Serena Williams will always be an icon and a champion, but her outburst had nothing to do with sexism

Published: September 13, 2018

Serena Williams shouts at chair umpire Carlos Ramos during the US Open women’s final. PHOTO: SHUTTERSTOCK

Will you forget it? I think not. After all, the US Open 2018 is not one to forget anytime soon. The tournament was thrilling from the start, with remarkable displays of tennis, alongside upsets and firsts. However, what will remain etched in our collective memories is the women’s singles final; a certain Serena Williams, Naomi Osaka, and the chair umpire.

The 20-year-old Osaka – who had never won a grand slam before – was playing with her idol. Williams, on the other hand, is no ordinary idol. The 23-time grand slam champion is an enigma. Not only is she a champion of tennis, she is a champion of hearts – an inspiration for men and women alike. Williams has dominated women’s tennis for two decades, and her journey is as impressive as her game. She’s become a role model, a trend-setter with a big personality; she has successfully become America’s darling.

Thus, if you had to predict a winner before Saturday’s final, you would have picked Williams in a second. It was the story we all wanted to witness unfold: a 36-year-old mother of one makes a grand comeback after almost losing her life. Not only that, had Williams won, she would have made history by equalling Margaret Court’s 24 grand slam titles.

Naomi Osaka of Japan poses with Serena Williams before their Women’s Singles Finals match at the 2018 US Open. Photo: AFP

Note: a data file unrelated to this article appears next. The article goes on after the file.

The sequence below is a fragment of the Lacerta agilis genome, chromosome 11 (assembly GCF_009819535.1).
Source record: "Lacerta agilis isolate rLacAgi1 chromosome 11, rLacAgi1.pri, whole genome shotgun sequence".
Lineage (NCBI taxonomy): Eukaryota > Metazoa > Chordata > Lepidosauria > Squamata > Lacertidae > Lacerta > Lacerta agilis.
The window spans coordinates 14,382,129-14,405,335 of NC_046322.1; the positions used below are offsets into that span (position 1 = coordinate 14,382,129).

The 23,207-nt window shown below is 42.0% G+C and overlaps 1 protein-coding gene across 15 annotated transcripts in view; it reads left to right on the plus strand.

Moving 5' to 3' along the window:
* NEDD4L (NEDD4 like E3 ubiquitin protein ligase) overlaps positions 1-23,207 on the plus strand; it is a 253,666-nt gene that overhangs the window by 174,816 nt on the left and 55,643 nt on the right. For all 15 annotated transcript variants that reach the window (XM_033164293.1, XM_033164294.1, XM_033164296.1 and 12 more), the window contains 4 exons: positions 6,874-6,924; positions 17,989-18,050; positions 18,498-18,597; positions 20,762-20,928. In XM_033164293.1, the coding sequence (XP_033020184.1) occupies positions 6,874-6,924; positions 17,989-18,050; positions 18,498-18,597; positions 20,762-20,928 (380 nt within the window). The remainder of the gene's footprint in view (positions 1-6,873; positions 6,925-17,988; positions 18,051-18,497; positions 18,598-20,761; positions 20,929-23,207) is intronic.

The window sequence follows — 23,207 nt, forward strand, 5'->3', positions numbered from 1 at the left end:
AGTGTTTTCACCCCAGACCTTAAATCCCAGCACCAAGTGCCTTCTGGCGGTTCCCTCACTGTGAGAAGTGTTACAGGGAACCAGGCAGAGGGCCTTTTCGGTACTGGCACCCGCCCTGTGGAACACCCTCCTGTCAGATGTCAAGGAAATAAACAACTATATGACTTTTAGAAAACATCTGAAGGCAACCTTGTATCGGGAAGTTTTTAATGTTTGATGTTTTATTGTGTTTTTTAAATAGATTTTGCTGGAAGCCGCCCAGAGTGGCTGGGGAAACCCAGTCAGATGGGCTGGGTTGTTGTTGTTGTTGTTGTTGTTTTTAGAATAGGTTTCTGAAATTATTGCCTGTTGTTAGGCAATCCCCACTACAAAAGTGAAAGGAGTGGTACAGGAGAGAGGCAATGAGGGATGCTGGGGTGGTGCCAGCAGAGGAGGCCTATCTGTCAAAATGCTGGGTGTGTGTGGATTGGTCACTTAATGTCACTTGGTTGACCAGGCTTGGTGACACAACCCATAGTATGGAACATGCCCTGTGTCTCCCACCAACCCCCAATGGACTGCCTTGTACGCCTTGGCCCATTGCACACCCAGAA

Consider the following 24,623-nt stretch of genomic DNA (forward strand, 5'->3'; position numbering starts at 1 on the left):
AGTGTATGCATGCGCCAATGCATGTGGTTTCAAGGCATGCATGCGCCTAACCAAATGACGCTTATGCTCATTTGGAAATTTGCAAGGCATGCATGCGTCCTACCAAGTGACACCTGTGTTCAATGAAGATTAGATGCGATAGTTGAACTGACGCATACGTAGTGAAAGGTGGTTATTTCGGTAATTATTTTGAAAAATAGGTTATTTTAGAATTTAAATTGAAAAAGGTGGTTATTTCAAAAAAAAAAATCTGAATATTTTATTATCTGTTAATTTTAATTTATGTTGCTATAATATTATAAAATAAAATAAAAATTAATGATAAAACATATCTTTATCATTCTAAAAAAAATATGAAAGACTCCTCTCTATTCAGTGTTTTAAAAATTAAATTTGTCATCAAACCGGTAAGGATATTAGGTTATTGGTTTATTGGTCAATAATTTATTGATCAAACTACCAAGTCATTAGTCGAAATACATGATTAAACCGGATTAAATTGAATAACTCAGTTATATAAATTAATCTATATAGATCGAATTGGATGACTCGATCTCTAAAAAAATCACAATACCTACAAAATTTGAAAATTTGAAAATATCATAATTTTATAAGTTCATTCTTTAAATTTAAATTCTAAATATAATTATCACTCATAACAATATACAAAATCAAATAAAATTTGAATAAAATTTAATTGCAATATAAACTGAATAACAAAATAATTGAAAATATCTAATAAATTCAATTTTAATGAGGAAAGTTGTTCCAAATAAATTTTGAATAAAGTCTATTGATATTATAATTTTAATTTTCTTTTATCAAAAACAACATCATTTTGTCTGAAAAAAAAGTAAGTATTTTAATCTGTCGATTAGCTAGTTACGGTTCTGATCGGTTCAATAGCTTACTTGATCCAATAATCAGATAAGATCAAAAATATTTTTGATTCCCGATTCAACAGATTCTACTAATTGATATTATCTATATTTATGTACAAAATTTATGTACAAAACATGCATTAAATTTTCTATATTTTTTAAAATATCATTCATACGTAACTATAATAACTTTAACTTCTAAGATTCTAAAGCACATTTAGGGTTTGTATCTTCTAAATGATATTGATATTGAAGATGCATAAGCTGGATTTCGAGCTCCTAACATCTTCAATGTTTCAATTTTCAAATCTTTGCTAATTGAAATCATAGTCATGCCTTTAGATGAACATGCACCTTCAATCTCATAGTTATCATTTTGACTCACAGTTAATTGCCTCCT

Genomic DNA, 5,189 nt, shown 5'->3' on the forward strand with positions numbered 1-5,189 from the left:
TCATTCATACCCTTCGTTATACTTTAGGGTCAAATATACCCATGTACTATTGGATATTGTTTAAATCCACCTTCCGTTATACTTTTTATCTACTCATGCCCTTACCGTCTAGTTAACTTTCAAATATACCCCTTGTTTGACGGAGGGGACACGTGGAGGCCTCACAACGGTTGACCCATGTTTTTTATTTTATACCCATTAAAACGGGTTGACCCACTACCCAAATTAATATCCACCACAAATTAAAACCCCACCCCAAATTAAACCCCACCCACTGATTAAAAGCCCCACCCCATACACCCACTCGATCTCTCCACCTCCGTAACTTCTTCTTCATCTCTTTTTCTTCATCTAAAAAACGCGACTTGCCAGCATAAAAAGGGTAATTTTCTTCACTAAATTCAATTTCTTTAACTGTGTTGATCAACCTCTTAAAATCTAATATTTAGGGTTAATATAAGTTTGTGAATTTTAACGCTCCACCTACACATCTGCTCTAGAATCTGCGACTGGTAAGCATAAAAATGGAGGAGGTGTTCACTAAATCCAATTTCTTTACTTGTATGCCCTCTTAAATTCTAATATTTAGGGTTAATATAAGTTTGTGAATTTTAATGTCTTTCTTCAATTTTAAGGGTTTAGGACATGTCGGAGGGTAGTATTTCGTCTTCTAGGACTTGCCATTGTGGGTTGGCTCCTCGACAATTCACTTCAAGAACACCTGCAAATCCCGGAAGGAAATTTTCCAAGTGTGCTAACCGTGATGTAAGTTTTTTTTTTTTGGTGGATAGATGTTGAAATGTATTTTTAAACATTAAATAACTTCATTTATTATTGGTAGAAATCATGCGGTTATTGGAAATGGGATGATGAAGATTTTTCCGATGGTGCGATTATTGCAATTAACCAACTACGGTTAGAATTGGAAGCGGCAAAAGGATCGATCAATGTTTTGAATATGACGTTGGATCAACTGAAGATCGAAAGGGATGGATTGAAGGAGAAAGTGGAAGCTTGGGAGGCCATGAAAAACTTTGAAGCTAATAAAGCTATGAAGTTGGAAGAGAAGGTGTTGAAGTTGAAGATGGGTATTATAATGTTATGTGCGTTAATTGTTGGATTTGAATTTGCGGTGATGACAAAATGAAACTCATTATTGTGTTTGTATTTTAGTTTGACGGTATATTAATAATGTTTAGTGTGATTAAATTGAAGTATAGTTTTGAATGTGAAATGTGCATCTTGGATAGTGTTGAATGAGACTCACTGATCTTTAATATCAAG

America was rooting for her. The world was rooting for her. However, as the match commenced, the young, athletic Japanese outshone Williams. Point after point, she brilliantly returned everything shot her way, winning games with her serve and big forehand until she claimed the first set. It was beautiful to watch the novice take on the champion.

Serena Williams during her match against Naomi Osaka in the Women’s Singles Final. Photo: Getty

Naomi Osaka competes against Serena Williams during US Open 2018 women’s final match on September 8, 2018. Photo: Getty

In the fifth game of the second set, however, things took a dramatic turn. Chair umpire Carlos Ramos issued Williams a code violation after he witnessed coaching. Williams denied the incident, however, her coach admitted otherwise.

Serena Williams argues Saturday with chair umpire Carlos Ramos while playing Naomi Osaka of Japan during their 2018 US Open women’s singles final match in New York. Photo: AFP

Williams then demanded an apology from the umpire, insisting she did not take coaching. Her fit of rage did not end there. She was issued a point penalty for racket abuse, and finally a game penalty for calling the referee a liar and a thief.

Serena Williams smashes her racket while playing against Naomi Osaka at the 2018 US Open in New York, Sept. 8, 2018. Photo: AFP

Serena Williams smashes her racket. Photo: AFP

What transpired after that was not pretty. Williams continued arguing with officials, accusing Ramos of sexism and claiming to fight for women’s rights. The episode has led to much conjecture and debate. Opinions remain divided and the final almost forgotten, which, by the way, Osaka won.

Serena Williams upset, arguing with chair umpire Carlos Ramos during Women’s Final match. Photo: Getty

Serena Williams argues with referee Brian Earley during her Women’s Singles final at the 2018 US Open. Photo: AFP

Is there enough evidence to suggest Ramos was sexist? Unfortunately, there isn’t. Yes, a game penalty seems harsh, but Ramos was within his jurisdiction in making that call.

The gold-badge umpire is known for being a stickler for the rules. In his three-decade-long career, the Portuguese has had contretemps with the likes of Roger Federer, Rafael Nadal, Andy Murray, as well as Novak Djokovic, who won the US Open this year. Murray was once issued a warning by Ramos for mumbling “stupid umpiring”, whereas Nadal has been issued warnings for slow play as well as coaching. Players have always bemoaned his no-nonsense application of rules; however, he continues to command their respect.